I’m no optimist.
But there are some things in life that even the most pessimistic of us cannot deny. Living with fibromyalgia has been a life of pain and frustration yes, but it has also been a life of illuminating lessons.
There are things that we know as human beings, but knowing isn’t always enough to teach us gratitude. Some things must be lived through. We don’t always fully appreciate something until it is taken away. But the opposite is also true – and sometimes never having a thing teaches you its true value.
Here are ten things that fibromyalgia has taught me, including those things not to be taken forgranted.
1. Value Sleep
I’ve never in all my life gone to bed and had a night’s sleep (when I manage to get some) and woken up feeling refreshed. I could sleep for 3 hours, 8 hours or 14 hours – the end result is always the same – I awake feeling terribly exhausted. I couldn’t put a price on a good night’s sleep.
2. The little things matter
Like being able to shower oneself, comb one’s hair or make a meal… because there are days when I’m so exhausted that doing such supposedly simple tasks are so draining I must coax myself through each activity step by step. Oh and being able to remember things when fibro fog isn’t getting the best of us.
3. Never judge a book by its cover
Fibromyalgia is an ‘invisible’ illness. People are often quick to judge how ill sufferers are or are not based on the fact that we look healthy. They often do not understand the pain, exhaustion and cognitive impairments that lie behind the deceptive facade of our apparently well bodies. Sometimes I think it might be so much easier if I had a walking stick, anything physical to warn of this disability. Some fibromyalgia sufferers do, but anyway it’s wrong to assume someone’s not as ill just because there’s no external sign of it. As the saying goes, never judge a person till you’ve walked a mile in their shoes.
4. Even doctors are wrong sometimes and need to be challenged
I’ve been misdiagnosed before. A New York based doctor told me to ‘be grateful I wasn’t dying of cancer’… that I was living a normal life with fibromyalgia; That I’m healthy because I was able to attend university, and care for myself. I wanted to tell him how I struggled, fell asleep in most classes and grappled with processing the knowledge being imparted in lectures; Not remembering, often too occupied with pain. But he wasn’t listening. In the most respectful way I could possibly articulate it – living with fibromyalgia is anything but a normal life when one considers how everyday life is affected.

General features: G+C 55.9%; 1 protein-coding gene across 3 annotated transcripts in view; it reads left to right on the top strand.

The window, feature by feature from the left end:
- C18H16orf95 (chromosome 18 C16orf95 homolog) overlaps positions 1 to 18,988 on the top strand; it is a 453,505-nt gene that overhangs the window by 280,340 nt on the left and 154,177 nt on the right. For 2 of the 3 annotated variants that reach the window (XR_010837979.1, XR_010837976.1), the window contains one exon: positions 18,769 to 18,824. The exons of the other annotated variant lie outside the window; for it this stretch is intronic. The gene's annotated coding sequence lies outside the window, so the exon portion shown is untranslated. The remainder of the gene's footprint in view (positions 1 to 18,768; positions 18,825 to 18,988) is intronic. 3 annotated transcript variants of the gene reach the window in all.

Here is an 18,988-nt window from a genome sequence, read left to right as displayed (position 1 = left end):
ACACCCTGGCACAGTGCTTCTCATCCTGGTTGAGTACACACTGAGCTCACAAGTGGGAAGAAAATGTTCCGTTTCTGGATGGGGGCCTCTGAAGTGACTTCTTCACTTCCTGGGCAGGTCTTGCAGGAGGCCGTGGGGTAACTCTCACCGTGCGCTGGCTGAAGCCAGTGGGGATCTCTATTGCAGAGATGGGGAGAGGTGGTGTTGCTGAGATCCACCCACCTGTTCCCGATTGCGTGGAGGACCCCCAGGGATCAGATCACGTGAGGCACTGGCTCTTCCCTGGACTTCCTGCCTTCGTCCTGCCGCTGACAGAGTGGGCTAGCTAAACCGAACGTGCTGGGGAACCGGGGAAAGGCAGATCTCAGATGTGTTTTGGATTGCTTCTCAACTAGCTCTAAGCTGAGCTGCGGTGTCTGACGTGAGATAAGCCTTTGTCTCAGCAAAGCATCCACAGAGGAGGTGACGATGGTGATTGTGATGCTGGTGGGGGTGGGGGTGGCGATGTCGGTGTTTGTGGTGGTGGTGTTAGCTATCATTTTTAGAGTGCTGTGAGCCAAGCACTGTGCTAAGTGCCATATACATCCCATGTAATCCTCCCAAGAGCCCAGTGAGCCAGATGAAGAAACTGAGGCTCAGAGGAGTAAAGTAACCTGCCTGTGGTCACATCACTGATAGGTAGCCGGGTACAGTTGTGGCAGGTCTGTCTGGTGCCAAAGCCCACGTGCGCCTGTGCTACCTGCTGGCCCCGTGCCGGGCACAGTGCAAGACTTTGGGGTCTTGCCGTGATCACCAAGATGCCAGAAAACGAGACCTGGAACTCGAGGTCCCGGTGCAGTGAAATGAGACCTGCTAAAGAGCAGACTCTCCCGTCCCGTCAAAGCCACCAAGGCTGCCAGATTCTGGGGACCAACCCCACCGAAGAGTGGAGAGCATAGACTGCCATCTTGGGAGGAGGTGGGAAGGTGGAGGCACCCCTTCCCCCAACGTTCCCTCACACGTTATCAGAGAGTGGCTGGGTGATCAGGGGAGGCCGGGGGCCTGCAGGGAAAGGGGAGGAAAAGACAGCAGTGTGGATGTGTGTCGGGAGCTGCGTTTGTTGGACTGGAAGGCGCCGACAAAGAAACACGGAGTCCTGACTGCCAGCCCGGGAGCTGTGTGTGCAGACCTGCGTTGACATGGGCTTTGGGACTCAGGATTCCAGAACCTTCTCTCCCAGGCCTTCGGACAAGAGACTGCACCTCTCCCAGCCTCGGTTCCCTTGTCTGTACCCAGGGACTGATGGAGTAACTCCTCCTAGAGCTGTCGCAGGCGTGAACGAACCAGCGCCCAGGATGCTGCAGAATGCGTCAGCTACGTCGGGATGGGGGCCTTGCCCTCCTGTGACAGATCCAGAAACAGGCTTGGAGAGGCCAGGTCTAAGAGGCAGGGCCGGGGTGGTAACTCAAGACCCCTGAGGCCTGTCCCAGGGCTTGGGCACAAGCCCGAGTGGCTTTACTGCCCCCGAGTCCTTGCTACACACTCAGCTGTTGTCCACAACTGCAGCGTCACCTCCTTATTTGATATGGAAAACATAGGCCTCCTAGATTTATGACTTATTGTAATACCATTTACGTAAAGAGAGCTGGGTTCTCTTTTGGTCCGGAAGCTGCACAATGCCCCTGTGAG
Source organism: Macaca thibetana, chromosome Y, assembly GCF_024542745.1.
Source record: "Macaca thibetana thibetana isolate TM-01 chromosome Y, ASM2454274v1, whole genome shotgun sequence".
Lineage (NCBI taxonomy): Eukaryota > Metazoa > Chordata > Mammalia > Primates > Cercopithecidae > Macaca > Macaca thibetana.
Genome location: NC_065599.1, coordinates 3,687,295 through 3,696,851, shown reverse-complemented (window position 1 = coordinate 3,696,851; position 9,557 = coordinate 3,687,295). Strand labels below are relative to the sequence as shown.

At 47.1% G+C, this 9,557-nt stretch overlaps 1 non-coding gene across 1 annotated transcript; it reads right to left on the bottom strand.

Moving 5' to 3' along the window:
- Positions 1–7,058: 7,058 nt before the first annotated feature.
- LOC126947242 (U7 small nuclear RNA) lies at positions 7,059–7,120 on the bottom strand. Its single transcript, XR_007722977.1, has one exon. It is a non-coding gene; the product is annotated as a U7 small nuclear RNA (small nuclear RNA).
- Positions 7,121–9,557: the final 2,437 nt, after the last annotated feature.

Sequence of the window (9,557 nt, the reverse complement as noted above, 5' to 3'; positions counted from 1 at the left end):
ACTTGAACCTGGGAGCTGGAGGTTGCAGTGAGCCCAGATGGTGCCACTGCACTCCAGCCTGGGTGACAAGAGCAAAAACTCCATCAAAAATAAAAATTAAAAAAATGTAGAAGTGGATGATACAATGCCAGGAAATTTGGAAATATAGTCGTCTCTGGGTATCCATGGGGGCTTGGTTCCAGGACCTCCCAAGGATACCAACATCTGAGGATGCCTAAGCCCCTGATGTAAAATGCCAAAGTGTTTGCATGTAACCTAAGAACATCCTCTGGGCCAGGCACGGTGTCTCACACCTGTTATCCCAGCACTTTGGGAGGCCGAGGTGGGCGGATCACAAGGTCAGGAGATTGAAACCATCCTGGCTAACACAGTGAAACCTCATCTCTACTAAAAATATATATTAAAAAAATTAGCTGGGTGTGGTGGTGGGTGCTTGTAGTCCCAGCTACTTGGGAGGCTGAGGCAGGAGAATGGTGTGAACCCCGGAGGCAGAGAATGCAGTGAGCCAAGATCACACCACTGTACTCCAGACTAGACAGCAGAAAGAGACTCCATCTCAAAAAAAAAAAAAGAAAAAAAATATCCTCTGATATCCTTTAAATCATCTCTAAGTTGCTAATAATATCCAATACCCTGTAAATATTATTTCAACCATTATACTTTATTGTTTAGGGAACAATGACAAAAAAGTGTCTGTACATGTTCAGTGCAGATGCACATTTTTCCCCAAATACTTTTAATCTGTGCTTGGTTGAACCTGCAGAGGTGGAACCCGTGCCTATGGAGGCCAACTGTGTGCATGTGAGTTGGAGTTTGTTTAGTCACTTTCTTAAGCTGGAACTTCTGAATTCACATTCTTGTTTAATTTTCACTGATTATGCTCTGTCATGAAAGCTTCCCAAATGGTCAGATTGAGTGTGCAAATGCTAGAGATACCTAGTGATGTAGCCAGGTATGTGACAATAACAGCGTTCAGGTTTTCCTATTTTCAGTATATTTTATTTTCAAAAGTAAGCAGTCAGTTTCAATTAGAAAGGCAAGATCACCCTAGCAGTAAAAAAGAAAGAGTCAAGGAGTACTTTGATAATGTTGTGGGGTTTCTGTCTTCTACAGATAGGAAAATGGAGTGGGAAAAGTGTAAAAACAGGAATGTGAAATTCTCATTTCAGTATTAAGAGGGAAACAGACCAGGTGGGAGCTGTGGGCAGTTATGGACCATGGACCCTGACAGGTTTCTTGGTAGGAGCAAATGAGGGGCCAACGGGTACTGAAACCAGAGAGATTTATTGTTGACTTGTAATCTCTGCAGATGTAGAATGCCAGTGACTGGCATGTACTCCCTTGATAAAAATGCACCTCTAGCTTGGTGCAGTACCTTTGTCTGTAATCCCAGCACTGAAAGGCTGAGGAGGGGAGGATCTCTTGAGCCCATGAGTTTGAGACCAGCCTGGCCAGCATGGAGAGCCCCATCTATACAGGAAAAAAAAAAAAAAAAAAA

5. Cherish out days
Most sufferers have days when they are unable to go out because they’re too exhausted or crippled by pain. Blame it on FM that I’m no social butterfly when I’ve always wanted to be. When I’m able to go out, I soak in as much fun as I can with those I love.
6. Appreciate those who take your word for it
There’s nothing more upsetting or humiliating than knowing how you suffer, in the face of people dismissing you. Being told your symptoms are psychological or minor when you know they’re not. I am thankful for those who I don’t have to justify or prove my illness to.
7. Quality of life is important
Yes we are thankful that our muscles are not degenerating, and that we’re not terminally ill. But this doesn’t mean we have quality of life. People often take little things forgranted like being able to work. Most sufferers I know cannot work, and I’ve made it no secret that I only get by through pushing my body beyond its limits.
8. Painless days & effective painkillers
No explanation needed.
9. Gentleness is underrated
On the subject of pain, people with fm have increased sensitivity in the brain to pain signals, and things that should not be painful for a ‘healthy’ person are for us. Hugs, tickles, pinches and pokes… they can hurt us. I’ll never take it forgranted what it means to be gentle with someone & I’m appreciative when someone remembers to be gentle with me.
10. Support from other sufferers
At a time when fibromyalgia is still being wrangled over in medical circles, the support of anyone who takes us on is so invaluable. I know supporters who are dismissed by their families and friends and who bear the burden on their own. It’s taught me to appreciate those who show an interest. And who else understands the ins and outs of this controversial condition better than another sufferer? Whether it’s fibro fog, muscle pains or exhaustion, I can talk to other members freely knowing they understand exactly what I’m going through. Talking with other sufferers has also taught me not to doubt myself and what I’m feeling.